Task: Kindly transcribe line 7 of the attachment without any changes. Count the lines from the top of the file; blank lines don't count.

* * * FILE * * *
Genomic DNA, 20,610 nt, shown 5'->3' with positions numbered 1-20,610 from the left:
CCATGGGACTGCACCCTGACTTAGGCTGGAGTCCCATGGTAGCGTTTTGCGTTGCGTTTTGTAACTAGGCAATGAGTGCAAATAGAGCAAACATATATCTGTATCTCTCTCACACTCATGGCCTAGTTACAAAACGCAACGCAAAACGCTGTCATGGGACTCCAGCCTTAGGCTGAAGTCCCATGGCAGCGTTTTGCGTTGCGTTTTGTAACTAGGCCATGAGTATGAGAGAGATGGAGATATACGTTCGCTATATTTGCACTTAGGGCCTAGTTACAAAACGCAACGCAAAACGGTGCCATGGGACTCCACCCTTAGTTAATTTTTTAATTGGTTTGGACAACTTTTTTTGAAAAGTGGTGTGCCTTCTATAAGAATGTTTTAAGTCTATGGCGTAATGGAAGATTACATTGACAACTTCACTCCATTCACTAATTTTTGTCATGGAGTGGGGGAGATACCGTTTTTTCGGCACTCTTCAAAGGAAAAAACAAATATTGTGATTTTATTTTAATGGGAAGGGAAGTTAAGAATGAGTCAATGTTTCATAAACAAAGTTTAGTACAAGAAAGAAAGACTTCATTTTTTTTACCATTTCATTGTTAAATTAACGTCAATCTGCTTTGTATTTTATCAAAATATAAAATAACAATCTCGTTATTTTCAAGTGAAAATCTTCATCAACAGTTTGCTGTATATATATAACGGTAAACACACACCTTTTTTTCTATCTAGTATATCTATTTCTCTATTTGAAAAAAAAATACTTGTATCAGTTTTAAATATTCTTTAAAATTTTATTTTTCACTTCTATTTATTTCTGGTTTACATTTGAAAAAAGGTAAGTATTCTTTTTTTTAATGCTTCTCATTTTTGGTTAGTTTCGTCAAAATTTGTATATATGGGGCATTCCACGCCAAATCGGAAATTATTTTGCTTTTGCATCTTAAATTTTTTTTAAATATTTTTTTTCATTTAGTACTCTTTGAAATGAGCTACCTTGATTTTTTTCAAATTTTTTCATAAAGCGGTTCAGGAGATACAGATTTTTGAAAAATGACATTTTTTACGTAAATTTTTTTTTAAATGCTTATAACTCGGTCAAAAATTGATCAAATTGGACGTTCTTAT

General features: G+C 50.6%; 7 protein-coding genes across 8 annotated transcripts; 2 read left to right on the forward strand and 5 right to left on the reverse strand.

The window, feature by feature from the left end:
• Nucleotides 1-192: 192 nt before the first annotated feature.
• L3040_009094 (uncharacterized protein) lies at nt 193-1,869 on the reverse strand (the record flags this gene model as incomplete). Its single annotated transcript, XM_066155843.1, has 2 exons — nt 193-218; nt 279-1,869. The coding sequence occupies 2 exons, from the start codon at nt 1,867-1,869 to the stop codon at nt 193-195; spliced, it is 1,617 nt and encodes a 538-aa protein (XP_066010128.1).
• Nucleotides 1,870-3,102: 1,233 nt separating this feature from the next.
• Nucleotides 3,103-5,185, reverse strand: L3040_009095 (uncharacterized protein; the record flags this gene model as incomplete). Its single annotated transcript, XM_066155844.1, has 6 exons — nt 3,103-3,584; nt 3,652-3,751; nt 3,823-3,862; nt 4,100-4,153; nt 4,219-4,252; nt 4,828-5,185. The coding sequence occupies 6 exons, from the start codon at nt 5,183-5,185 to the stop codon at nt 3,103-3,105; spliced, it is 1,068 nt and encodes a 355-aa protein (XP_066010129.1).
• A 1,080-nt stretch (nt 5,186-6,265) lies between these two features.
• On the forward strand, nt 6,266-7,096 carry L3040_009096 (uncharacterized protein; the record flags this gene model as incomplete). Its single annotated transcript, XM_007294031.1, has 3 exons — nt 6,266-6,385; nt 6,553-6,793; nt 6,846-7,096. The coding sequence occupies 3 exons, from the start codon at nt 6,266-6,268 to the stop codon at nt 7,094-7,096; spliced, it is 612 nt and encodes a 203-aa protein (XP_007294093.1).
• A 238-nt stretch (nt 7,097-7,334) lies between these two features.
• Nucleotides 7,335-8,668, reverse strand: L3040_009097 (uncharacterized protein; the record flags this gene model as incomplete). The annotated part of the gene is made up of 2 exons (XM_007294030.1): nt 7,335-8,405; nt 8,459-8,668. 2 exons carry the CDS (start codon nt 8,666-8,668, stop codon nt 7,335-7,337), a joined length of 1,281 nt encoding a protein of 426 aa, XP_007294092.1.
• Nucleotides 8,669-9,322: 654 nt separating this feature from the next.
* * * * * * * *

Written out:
• Nucleotides 1,870-3,102: 1,233 nt separating this feature from the next.